He could barely control his enthusiasm; if you didn’t know what was going on, you’d think the five-year-old was going to wet his pants. But he just danced around, waiting for me to pull the huge roll of brown shipping paper down from the shelf. The first time I got it for him, his eyes bugged out of his head. He decided right then that I was the coolest grandpa ever.
Once I got the roll down, he started showing me how big of a piece of paper he needed for his painting. He held his arms as far apart as he could reach, saying, “This big, grampa.” I tore it off and placed the paper on the table.
As he climbed into the dining room chair, he reached for his plastic case of paints. Pulling out the blue, green, red, yellow and purple canisters – then the brushes, and sponges, he was ready to provide me with an afternoon of great entertainment.
Grabbing the red, he began to paint across the bottom of the paper – spiking it up in points from the bottom edge. He said he was painting the grass. When I remarked that grass is green, he said “Not in my world. In my world it’s red!” He then grabbed the brush, filled it with purple and started placing streaks down into the grass, and then connected them upwards. I cocked my head for a second and said, “Is that a tree?” “Of course,” he said, “a purple tree. Have you seen a purple tree?” I only smiled.
As he continued to add yellow clouds, a green sun and birds of every color that he could mix together – it dawned on me that beauty is truly in the eye of the beholder.
The colors did not make sense to the world I was used to seeing, but in his mind, the colors were perfect.
It was then that I realized my colors were my limitation, not his. For him, the possibilities were endless.
What a colorful world that God had given us. We were used to the colors we saw every day. But God saw us in a different light. Maybe to him the clouds were yellow, the sun was green, the grass was red, trees were purple – how were we to know? His eyes are so different than ours. After all, to God, we were made perfect.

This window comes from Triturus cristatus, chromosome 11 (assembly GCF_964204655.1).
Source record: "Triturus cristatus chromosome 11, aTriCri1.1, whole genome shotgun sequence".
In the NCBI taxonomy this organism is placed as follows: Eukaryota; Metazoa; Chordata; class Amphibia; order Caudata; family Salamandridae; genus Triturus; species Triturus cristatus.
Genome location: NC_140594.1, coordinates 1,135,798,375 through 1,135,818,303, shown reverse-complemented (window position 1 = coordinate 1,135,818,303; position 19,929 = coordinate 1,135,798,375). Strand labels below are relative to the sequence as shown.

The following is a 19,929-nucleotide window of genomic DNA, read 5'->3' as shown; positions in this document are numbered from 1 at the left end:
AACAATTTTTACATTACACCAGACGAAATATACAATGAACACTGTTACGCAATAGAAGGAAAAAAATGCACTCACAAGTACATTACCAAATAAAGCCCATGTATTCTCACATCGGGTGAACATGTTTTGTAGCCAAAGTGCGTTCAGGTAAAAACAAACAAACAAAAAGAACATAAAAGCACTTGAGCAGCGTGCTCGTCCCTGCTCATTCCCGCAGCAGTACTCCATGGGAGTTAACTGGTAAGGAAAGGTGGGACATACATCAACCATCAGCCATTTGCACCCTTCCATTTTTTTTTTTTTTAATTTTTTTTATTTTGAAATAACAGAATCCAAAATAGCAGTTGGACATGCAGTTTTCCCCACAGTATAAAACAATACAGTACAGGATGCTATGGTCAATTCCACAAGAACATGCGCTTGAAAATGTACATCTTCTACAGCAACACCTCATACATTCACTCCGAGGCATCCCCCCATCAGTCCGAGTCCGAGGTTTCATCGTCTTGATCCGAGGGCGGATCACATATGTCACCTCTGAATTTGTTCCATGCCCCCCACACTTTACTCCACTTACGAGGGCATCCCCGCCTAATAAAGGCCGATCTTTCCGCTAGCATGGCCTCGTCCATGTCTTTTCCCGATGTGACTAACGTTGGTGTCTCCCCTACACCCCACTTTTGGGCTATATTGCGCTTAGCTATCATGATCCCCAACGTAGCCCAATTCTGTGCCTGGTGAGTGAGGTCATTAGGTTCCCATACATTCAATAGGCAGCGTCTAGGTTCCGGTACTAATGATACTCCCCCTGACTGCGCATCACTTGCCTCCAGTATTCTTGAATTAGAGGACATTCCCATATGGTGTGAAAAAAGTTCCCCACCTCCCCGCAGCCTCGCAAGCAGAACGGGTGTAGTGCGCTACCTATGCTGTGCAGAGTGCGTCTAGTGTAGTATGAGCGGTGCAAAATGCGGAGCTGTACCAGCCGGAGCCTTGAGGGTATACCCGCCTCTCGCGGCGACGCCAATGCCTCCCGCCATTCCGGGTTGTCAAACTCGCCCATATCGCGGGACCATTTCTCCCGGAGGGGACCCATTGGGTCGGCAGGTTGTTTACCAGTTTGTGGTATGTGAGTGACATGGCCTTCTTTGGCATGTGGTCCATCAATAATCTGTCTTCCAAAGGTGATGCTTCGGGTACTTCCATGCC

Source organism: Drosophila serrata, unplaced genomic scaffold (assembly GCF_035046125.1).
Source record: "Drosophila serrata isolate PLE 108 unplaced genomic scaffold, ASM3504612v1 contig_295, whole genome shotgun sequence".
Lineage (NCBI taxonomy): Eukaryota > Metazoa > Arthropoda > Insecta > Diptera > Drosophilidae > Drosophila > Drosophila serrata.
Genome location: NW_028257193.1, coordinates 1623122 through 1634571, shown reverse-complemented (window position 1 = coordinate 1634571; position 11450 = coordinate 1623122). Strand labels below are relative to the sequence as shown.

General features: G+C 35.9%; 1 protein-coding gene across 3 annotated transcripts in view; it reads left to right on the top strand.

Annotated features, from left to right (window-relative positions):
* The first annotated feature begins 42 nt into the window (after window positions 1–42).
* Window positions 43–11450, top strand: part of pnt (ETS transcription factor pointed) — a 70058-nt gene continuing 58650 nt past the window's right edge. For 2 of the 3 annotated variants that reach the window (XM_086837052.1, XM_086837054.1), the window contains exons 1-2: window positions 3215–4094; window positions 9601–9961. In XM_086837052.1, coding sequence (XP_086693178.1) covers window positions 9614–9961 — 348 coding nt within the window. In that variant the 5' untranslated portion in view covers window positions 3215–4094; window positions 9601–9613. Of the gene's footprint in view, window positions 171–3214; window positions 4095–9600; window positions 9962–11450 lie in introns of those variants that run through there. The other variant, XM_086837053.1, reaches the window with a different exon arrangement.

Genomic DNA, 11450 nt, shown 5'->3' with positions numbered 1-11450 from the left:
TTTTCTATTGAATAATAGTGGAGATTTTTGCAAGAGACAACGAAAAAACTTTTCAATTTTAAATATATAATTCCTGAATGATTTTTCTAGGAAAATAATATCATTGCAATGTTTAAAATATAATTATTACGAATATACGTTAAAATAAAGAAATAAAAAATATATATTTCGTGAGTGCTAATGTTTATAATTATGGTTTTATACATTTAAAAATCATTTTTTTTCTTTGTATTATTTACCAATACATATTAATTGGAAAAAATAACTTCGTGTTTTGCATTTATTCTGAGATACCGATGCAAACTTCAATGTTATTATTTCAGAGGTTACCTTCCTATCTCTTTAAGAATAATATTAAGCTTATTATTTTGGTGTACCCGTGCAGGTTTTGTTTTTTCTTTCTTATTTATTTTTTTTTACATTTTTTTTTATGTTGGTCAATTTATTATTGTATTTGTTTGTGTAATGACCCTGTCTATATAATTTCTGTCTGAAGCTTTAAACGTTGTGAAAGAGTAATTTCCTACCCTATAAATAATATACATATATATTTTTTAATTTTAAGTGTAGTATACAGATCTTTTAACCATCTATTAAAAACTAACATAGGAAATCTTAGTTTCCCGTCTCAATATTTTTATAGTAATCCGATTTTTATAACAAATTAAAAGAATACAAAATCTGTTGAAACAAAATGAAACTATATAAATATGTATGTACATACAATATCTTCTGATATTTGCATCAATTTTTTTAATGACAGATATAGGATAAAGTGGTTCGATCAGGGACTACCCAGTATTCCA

He sent Jesus to us as our Savior, he sees us through a prefect lens, one that we don’t have – but we will have it – someday. When we join him in Heaven, perhaps gold streets will be blue, the tree of life will be red, the pools of water will be brown and it won’t be a bad thing. How do we know for sure what colors mean to him?
As my grandson continued to paint, I leaned back in my chair and looked over his shoulder. There – a pink dog next to the tree – oh no, only a boy would draw that, I laughed out loud.
Then came the stick figures, blue for grandpa, orange for grandma, green for himself, his three cousins are all yellow, and much smaller than the stick figure of himself… I wondered what that signified, if anything, to a five-year-old. Mommy and daddy were both black with red hands, and bigger than everyone else in the picture. It was interesting that mommy and daddy were the only ones with hands at all.
Then the final piece was added, a rainbow. Not that there was any reason for a rainbow, he had not even mentioned rain… but what child can have a bunch of different paints and a canvas and not paint a rainbow?
As he drew the brushstrokes across the sky and through the yellow clouds, he created a rainbow worthy of the most impressive refrigerator art.
I reached for the completed picture and told him that once it dried – it would be displayed with pride on the refrigerator door. After all, those doors were made for grandkids’ artwork.
The world in his painting might not mirror what I see, but it is a colorful world.
Isn’t that what God planned?
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